Extra Innings: Kneeling policy fails to satisfy problem

Sam Arslanian | Daily Trojan

Last week, NFL Commissioner Roger Goodell enacted a policy to combat the seemingly endless debate regarding players protesting. The policy states that “all league and team personnel” who are on the field during the national anthem must stand. This ruling permits those that choose not to stand for the anthem to remain in the locker room. If a player or member of the organization violates this policy, they will be subject to “disciplinary actions” unilaterally by the commissioner.

Regardless of your stance on players using their platform to spread their message or how much you hate or love Roger Goodell, most people can agree that the new rule is a cop out. It was Goodell’s way of trying to please both sides; however, this policy has pleased neither. Those that support the protests are angry that players can’t demonstrate in the public eye, while those who do not support the protests are upset because the absence of players who choose to stay in the locker room will be noted.

The NFL is a private business and should be run as one. It is permitted to limit the freedom of expression while players are at work. The ethical concern is a whole different debate, but for the sake of the point I am trying to make, there is nothing that limits Goodell from forcing players to stand for the anthem. Whatever and however they choose to protest in their free time is fair game, but when it comes to work, they must abide by the rules set forth by the NFL. It is similar to the dress code of a business. If you don’t like it, you don’t have to work there. It is getting old seeing the NFL try to implement new rules that attempt to please everyone and inevitably fail. Goodell needs to take a stance because this out of sight, out of mind approach will not cut it.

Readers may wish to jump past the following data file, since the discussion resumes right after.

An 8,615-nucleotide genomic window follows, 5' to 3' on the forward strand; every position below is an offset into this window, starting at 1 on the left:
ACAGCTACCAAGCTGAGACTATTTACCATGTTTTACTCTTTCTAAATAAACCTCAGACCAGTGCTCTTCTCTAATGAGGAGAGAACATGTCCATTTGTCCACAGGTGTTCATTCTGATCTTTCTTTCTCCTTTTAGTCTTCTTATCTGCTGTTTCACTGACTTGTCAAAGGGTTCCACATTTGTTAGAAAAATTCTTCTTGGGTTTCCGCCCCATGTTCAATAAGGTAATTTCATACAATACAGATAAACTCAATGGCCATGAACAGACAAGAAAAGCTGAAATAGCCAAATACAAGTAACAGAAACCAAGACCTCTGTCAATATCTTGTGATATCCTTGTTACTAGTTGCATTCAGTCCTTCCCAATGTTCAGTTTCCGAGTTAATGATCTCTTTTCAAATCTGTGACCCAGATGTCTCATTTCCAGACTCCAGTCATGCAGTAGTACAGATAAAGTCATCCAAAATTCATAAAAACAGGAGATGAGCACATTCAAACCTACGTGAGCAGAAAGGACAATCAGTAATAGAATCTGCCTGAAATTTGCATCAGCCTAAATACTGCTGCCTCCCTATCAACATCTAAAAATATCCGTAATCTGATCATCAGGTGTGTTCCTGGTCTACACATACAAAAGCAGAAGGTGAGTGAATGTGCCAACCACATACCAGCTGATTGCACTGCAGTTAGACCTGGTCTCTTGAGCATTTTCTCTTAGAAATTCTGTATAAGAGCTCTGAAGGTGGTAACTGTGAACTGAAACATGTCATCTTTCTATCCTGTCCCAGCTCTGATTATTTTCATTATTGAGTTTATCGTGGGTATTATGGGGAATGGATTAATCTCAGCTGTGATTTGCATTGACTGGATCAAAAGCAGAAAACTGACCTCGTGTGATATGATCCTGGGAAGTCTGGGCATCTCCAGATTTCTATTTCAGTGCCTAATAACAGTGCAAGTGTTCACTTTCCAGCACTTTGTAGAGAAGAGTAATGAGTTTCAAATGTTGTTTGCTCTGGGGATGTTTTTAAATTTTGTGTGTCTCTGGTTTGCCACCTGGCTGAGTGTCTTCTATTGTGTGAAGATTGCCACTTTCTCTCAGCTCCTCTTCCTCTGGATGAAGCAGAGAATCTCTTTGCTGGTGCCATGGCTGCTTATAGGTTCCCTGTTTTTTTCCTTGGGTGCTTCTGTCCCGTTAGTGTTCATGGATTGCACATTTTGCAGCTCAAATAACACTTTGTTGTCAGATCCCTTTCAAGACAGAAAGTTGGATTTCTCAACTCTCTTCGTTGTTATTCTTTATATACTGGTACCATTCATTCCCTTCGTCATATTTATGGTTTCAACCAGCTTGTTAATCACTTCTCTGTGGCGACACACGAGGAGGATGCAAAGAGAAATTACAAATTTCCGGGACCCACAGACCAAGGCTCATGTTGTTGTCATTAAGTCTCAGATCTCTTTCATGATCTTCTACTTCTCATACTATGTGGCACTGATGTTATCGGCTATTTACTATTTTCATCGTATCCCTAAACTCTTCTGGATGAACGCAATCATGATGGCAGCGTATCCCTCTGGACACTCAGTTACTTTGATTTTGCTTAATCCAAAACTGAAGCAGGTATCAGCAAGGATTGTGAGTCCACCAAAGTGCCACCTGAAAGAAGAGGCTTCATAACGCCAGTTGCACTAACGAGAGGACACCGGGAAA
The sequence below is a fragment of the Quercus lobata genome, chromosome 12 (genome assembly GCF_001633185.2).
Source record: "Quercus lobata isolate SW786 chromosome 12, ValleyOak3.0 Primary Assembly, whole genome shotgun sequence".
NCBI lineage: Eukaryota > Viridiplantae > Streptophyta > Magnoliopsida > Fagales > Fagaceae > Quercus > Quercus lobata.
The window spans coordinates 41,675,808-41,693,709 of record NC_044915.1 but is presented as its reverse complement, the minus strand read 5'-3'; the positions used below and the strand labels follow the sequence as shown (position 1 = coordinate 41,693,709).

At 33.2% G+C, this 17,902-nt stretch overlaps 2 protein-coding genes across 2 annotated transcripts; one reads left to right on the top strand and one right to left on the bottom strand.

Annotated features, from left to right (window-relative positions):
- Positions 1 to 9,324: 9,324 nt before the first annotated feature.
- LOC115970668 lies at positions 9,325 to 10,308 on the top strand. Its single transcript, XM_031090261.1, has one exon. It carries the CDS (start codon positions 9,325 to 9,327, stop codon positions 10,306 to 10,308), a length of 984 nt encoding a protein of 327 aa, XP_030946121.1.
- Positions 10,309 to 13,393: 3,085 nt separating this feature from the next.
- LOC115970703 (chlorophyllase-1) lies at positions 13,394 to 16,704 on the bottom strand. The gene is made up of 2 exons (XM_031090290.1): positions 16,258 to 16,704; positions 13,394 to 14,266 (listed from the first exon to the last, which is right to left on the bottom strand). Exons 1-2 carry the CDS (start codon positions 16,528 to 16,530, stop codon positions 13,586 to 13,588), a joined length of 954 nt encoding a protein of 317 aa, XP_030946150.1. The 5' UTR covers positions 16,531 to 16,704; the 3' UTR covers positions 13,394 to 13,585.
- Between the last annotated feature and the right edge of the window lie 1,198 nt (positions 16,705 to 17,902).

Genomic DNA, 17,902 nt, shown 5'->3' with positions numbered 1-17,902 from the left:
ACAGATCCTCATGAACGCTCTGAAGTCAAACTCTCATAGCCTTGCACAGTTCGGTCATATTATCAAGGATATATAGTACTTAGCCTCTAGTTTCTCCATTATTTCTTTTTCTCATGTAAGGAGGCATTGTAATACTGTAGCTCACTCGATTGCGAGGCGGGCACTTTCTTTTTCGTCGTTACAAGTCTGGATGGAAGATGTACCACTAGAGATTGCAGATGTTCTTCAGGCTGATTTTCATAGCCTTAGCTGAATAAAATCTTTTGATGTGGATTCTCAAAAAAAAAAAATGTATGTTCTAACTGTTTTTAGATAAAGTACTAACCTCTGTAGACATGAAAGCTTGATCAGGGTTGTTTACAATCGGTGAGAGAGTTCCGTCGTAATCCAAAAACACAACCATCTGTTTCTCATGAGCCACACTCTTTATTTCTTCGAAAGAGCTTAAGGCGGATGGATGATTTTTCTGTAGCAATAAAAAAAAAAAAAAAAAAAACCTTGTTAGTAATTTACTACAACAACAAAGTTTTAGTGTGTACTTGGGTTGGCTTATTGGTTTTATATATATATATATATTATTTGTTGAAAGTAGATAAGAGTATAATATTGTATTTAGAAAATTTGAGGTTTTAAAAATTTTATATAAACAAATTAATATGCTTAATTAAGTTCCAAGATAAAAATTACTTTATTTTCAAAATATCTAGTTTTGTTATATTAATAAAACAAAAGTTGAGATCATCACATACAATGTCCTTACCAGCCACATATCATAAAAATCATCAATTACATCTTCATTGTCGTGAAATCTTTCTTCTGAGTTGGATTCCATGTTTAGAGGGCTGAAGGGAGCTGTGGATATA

Let’s say that Goodell doesn’t want to be portrayed as the “bad guy.” He could have enforced a policy that left the owners of each franchise to discipline their players accordingly. This would have placed the heat from pro-protest fans and players on individual teams. Admittedly, it’s a weaselly solution, but I have a feeling that owners like Jerry Jones of the Dallas Cowboys would implement stricter, more absolute and ultimately better rules to govern their players. For example, last season Jones stated that his players will stand for the anthem; however, prior to the anthem in a game against the Arizona Cardinals last season, he knelt with his players. This is a happy medium that allows players to still protest in the public-eye while still respecting the flag and anthem. 

Perhaps the most obvious issue with this new rule is that it is not absolute. Front office members like Christopher Johnson, the CEO of the New York Jets, have already publicly stated that the organization will pay the fines that players incur due to the rule violation. This is just ridiculous. The fact that the entire policy can be bypassed by paying fines (and it’s not like the teams are tight on cash) is utter stupidity. If Goodell were looking for a real solution to this problem, he would have implemented a clause preventing athletes in violation of the policy from participating in that day’s matchup. This would force players, owners, managers and coaches to consider the potential loss of talent because of the violation. This would ultimately accomplish Goodell’s out of sight, out of mind policy to encourage players to protest via staying in the locker room rather than doing so on the field.

The lack of absolute rules in the NFL has led to so many problems. Who even knows what constitutes as a catch anymore? This issue is no different. What is so hard about enacting a rule that states something along the lines of: “Players of the NFL shall not protest while on-field” or “Players of the NFL are permitted to protest while they are on the field”? This new policy will probably make the “kneeling debate” even worse in the 2018 season then it was last year. Instead of a simple, absolute ruling, we are left with a spineless rule that fails to accomplish its one goal.

Sam Arslanian is a sophomore majoring in journalism. He is also the sports editor of the Daily Trojan. His column, “Extra Innings,” runs every other week.